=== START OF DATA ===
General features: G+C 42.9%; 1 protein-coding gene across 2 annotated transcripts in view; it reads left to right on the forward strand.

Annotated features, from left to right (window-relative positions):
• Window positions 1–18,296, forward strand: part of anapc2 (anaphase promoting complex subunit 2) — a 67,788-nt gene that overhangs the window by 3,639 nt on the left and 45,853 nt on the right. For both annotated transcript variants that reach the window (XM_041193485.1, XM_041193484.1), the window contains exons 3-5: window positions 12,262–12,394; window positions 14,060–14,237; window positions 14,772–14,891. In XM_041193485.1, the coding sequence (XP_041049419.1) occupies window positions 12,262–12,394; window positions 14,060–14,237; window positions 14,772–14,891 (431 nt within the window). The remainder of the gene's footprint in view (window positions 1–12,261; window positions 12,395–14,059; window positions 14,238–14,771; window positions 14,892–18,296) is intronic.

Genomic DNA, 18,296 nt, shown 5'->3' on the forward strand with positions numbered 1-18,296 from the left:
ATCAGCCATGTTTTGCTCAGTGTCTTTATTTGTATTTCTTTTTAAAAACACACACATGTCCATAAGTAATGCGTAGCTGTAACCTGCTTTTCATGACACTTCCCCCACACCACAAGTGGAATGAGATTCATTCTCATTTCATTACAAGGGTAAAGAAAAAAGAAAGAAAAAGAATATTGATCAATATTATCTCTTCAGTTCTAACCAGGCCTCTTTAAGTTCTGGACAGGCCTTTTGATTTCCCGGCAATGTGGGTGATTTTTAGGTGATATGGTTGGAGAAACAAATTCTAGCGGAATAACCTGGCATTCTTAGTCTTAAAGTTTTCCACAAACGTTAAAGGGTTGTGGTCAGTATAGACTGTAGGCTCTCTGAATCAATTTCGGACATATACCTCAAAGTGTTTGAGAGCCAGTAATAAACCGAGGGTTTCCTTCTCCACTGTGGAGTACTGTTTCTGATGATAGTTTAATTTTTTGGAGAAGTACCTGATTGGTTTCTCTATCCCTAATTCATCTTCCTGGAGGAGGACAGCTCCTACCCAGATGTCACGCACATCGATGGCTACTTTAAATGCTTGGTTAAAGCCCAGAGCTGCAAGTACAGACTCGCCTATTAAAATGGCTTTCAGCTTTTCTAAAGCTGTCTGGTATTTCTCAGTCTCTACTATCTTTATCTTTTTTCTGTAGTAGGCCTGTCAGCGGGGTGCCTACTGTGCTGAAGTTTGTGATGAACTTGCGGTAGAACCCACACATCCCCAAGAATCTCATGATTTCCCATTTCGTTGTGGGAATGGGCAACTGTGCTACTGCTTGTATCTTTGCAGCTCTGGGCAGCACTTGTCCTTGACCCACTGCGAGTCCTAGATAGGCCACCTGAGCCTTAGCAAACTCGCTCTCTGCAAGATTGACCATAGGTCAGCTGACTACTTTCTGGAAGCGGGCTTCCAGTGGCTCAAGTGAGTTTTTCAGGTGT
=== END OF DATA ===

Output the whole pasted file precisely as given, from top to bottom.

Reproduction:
General features: G+C 42.9%; 1 protein-coding gene across 2 annotated transcripts in view; it reads left to right on the forward strand.

Annotated features, from left to right (window-relative positions):
• Window positions 1–18,296, forward strand: part of anapc2 (anaphase promoting complex subunit 2) — a 67,788-nt gene that overhangs the window by 3,639 nt on the left and 45,853 nt on the right. For both annotated transcript variants that reach the window (XM_041193485.1, XM_041193484.1), the window contains exons 3-5: window positions 12,262–12,394; window positions 14,060–14,237; window positions 14,772–14,891. In XM_041193485.1, the coding sequence (XP_041049419.1) occupies window positions 12,262–12,394; window positions 14,060–14,237; window positions 14,772–14,891 (431 nt within the window). The remainder of the gene's footprint in view (window positions 1–12,261; window positions 12,395–14,059; window positions 14,238–14,771; window positions 14,892–18,296) is intronic.

Genomic DNA, 18,296 nt, shown 5'->3' on the forward strand with positions numbered 1-18,296 from the left:
ATCAGCCATGTTTTGCTCAGTGTCTTTATTTGTATTTCTTTTTAAAAACACACACATGTCCATAAGTAATGCGTAGCTGTAACCTGCTTTTCATGACACTTCCCCCACACCACAAGTGGAATGAGATTCATTCTCATTTCATTACAAGGGTAAAGAAAAAAGAAAGAAAAAGAATATTGATCAATATTATCTCTTCAGTTCTAACCAGGCCTCTTTAAGTTCTGGACAGGCCTTTTGATTTCCCGGCAATGTGGGTGATTTTTAGGTGATATGGTTGGAGAAACAAATTCTAGCGGAATAACCTGGCATTCTTAGTCTTAAAGTTTTCCACAAACGTTAAAGGGTTGTGGTCAGTATAGACTGTAGGCTCTCTGAATCAATTTCGGACATATACCTCAAAGTGTTTGAGAGCCAGTAATAAACCGAGGGTTTCCTTCTCCACTGTGGAGTACTGTTTCTGATGATAGTTTAATTTTTTGGAGAAGTACCTGATTGGTTTCTCTATCCCTAATTCATCTTCCTGGAGGAGGACAGCTCCTACCCAGATGTCACGCACATCGATGGCTACTTTAAATGCTTGGTTAAAGCCCAGAGCTGCAAGTACAGACTCGCCTATTAAAATGGCTTTCAGCTTTTCTAAAGCTGTCTGGTATTTCTCAGTCTCTACTATCTTTATCTTTTTTCTGTAGTAGGCCTGTCAGCGGGGTGCCTACTGTGCTGAAGTTTGTGATGAACTTGCGGTAGAACCCACACATCCCCAAGAATCTCATGATTTCCCATTTCGTTGTGGGAATGGGCAACTGTGCTACTGCTTGTATCTTTGCAGCTCTGGGCAGCACTTGTCCTTGACCCACTGCGAGTCCTAGATAGGCCACCTGAGCCTTAGCAAACTCGCTCTCTGCAAGATTGACCATAGGTCAGCTGACTACTTTCTGGAAGCGGGCTTCCAGTGGCTCAAGTGAGTTTTTCAGGTGT